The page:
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September 03, 2007

Inheritance Tax

Yes, the reason we have inheritance tax is to make sure that large fortunes are not handed down creating dynasties of inherited wealth.

Lord Forte, who made a multi-million pound fortune creating the Forte hotels group, left just £80,150 in his will, it emerged yesterday.

The self-made man passed on his money to his family before he died, aged 98, in February in order to avoid inheritance tax. He handed over the reigns of the company to his son, Sir Rocco, 62, seen here this weekend competing in the World Age Group Triathlon Championships in Germany.

Sir Rocco now runs his own chain of boutique hotels with his sister, Olga Polizzi. The Forte family, once owners of the world's largest chain of hotels and restaurants, is thought to be worth about £385 million.

Works so well, doesn't it? That must be why it is now levied on anyone with a 3 bed semi in the South of England.

September 3, 2007 in Taxes | Permalink


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Well we don't know if it worked well or not from this, because don't the IHT rules include taxing attempts to pass over wealth to offspring while still alive, and taxing it? So did he have to pay tax when he did that?

And what, because the mind-bendingly rich still manage to pass their business empires on to their kids, you take from this that IHT doesn't work? Isn't that a bit of an unrealistic standard to set for it?

Tim adds: No tax paid if you give it 7 years before you die. And, given that the justification for inheritance tax is to stop the mind-bendingly rich from passing it all on, that it fails to do so seems to be a valid criticism, yes.

Posted by: Luis Enrique | Sep 3, 2007 9:20:25 AM

Inheritance tax (IHT) business property relief (BPR). Why do I never hear this being mentioned in the IHT debate? It exempts completely all large shareholdings in a trading company or holding company of trading companies (But not a company holding investments like shares etc.). As the super rich generally get so by founding (or inheriting) a company this principle source of their wealth is untaxed.
BPR is justified on the basis that the damage that can be done to the company (and therefore employment) is greater then the amount of tax that would be raised if it did not exist.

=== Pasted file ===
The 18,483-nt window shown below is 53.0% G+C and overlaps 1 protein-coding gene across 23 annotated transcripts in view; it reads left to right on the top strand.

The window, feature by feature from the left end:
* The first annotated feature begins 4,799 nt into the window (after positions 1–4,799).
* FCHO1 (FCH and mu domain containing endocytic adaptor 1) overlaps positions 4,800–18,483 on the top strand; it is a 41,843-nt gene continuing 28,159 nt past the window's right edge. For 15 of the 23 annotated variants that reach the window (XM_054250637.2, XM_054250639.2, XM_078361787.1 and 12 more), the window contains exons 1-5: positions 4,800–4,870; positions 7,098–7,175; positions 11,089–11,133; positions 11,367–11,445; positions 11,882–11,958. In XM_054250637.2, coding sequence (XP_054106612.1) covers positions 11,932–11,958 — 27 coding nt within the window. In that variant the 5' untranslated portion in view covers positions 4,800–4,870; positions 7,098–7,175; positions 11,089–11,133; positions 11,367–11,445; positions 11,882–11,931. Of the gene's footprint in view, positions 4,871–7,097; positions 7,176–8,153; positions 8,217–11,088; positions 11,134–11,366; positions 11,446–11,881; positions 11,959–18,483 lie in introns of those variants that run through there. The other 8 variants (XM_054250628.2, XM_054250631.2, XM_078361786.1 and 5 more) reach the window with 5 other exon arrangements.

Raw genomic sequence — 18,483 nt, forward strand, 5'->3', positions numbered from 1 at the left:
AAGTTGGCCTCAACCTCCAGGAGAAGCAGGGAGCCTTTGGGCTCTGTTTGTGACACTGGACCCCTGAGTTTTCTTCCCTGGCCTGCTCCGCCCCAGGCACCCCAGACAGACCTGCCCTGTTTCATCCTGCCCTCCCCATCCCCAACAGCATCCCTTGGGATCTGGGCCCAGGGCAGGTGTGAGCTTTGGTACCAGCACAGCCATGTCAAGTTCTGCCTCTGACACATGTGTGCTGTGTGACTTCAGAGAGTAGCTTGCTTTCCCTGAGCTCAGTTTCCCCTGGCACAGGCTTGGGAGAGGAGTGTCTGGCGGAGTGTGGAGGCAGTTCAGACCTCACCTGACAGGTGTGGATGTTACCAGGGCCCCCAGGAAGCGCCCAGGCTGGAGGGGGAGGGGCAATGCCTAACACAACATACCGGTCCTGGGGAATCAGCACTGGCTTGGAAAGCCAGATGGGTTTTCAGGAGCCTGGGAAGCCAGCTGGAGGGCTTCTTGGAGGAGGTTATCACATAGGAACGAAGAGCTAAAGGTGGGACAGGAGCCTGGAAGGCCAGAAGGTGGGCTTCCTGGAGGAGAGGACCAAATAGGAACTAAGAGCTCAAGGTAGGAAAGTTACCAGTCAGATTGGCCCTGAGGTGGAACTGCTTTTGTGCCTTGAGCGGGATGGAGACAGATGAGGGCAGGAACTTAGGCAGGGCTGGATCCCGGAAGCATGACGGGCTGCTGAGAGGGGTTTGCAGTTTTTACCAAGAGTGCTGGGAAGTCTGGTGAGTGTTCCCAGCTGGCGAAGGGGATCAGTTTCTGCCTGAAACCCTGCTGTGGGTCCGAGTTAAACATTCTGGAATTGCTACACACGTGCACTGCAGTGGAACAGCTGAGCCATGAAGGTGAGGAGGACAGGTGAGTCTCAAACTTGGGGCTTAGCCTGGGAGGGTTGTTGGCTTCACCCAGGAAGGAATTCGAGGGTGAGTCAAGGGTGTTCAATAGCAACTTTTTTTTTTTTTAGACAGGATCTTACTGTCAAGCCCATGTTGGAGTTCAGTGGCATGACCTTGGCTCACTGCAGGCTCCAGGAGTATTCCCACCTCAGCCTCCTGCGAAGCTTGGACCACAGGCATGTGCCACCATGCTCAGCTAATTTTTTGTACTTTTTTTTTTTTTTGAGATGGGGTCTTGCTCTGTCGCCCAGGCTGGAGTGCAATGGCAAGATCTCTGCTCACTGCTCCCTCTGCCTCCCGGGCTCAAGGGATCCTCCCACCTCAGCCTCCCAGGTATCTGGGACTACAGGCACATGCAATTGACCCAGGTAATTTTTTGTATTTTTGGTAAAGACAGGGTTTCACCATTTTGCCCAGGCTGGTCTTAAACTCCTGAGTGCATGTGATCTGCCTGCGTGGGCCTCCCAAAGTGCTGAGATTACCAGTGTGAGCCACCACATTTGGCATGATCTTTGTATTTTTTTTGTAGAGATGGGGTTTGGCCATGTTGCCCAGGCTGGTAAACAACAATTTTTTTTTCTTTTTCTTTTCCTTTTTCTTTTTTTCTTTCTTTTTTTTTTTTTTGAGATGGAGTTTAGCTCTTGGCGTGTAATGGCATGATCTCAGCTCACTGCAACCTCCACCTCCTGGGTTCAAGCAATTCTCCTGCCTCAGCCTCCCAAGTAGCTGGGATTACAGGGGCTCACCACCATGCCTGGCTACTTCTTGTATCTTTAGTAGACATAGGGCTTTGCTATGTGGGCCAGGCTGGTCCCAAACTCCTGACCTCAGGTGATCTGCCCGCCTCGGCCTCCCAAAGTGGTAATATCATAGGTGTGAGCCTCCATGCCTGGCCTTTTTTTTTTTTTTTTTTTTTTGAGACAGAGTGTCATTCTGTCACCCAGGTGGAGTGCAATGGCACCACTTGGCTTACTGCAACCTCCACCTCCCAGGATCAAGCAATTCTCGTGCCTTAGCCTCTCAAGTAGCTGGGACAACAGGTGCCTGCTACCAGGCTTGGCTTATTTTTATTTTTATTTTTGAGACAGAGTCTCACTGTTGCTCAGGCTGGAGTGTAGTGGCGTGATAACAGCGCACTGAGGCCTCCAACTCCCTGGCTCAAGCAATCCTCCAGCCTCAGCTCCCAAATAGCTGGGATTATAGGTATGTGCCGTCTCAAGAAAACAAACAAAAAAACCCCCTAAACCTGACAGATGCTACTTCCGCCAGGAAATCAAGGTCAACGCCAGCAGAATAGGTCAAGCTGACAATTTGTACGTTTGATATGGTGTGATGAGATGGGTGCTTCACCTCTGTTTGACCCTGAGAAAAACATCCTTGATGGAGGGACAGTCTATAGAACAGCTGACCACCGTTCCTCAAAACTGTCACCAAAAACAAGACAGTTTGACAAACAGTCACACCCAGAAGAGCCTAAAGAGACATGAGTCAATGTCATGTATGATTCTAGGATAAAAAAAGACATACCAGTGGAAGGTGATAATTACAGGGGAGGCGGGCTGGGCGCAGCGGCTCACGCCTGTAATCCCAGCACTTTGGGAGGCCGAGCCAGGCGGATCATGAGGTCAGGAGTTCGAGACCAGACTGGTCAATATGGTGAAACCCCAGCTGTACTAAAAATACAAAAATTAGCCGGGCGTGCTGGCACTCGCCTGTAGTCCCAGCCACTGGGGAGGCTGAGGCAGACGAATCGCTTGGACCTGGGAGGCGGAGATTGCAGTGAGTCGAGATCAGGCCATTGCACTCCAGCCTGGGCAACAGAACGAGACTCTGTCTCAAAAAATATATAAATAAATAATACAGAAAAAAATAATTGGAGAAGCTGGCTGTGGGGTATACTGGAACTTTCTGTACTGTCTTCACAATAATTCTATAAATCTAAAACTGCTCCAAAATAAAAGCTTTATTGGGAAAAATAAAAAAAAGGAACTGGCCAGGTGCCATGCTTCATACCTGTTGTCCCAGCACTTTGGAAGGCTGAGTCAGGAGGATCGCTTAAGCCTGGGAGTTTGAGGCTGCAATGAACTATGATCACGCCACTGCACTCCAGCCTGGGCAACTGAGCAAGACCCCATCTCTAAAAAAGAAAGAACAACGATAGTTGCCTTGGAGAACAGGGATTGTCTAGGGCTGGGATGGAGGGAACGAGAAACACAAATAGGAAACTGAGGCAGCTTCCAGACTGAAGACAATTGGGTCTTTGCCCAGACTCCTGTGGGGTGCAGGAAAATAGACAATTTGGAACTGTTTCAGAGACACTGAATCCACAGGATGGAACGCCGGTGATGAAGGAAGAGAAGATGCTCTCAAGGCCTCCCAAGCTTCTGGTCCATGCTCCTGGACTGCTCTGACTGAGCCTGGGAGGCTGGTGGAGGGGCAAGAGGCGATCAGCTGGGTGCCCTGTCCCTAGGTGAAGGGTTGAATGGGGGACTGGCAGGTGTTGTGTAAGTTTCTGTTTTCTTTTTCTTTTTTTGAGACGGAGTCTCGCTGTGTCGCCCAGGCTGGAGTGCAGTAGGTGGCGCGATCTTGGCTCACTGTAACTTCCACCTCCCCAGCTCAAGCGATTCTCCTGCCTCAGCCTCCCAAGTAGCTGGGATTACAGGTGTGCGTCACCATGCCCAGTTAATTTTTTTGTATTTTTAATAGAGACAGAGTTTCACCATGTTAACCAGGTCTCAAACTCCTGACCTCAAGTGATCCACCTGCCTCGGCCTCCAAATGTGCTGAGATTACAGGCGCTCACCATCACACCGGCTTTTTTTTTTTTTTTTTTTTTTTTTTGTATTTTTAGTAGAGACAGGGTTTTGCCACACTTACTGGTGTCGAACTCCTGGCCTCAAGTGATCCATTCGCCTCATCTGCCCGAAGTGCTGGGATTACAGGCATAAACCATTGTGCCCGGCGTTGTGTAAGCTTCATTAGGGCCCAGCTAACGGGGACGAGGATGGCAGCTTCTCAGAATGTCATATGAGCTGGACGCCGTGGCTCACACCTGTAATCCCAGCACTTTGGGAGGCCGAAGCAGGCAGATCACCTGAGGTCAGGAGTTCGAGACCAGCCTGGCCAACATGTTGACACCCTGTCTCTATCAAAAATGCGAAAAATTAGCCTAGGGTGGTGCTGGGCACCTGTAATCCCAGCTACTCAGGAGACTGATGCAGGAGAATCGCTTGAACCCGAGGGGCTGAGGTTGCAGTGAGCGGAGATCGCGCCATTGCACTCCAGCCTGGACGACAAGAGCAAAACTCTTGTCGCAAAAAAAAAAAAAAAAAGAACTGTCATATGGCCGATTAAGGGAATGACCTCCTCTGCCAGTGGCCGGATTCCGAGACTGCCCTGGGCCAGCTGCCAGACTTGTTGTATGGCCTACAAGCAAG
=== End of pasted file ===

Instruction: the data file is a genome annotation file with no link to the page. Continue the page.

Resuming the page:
Posted by: Ari_P | Sep 3, 2007 9:39:27 AM

We could avoid problems like this by simply shooting rich people at random moments. Then they won't get a chance to plan a tax-efficient death.

Posted by: William McIlhagga | Sep 3, 2007 10:05:20 AM

Aye, an inheritance tax that exempts business holdings, farms and forestry - bright eh? Much wiser to exempt practically nothing and tax the lot at 10% - it would raise far more, give a negligible incentive to avoid it, and distort the economy far less. A win-win-win-win situation.

Posted by: dearieme | Sep 3, 2007 10:05:52 AM

Shooting anyone with over £50k would probably be easier, and it would alleviate the housing shortage and what's more the poor and under privilged would not be shot so we would have more of them which is obvioulsy want is required. Eventually everyone would be poor so no one would need to be shot anymore.

Posted by: Bob | Sep 3, 2007 4:53:09 PM


I think you've reinvented communism.

Posted by: AntiCitizenOne | Sep 3, 2007 5:45:22 PM

Shooting everyone with under £50k would make us richer, increase equality and reduce our carbon footprint. Why has no-one thought of this before?

Posted by: dearieme | Sep 3, 2007 11:42:48 PM

What is wrong with large fortunes? Except the spite of the socialist.
Most business's need a lot of money. Does it matter where it comes from?

Posted by: john cramer | Sep 4, 2007 6:36:51 AM

Excuse me? "He handed over the reigns of the company…" They've let the fucking work-experience boy sit in for the subs again, haven't they? O tempora, O mores! O shit!

And inheritance tax is the most godawful impost our Lords and Masters ever imposed on us. Contrary to popular belief, there are pockets in a shroud. They exist by the whim of HMRC, so that they be picked.

Posted by: David Gillies | Sep 4, 2007 7:10:38 AM

I heard today that the correct figure was £80m-some official had left some zeros off.

Never mind, it was a nice story.

Tim adds: Indeed, I saw that, but why spoil a great story with nasty things like facts?

Posted by: james C | Sep 5, 2007 10:15:00 AM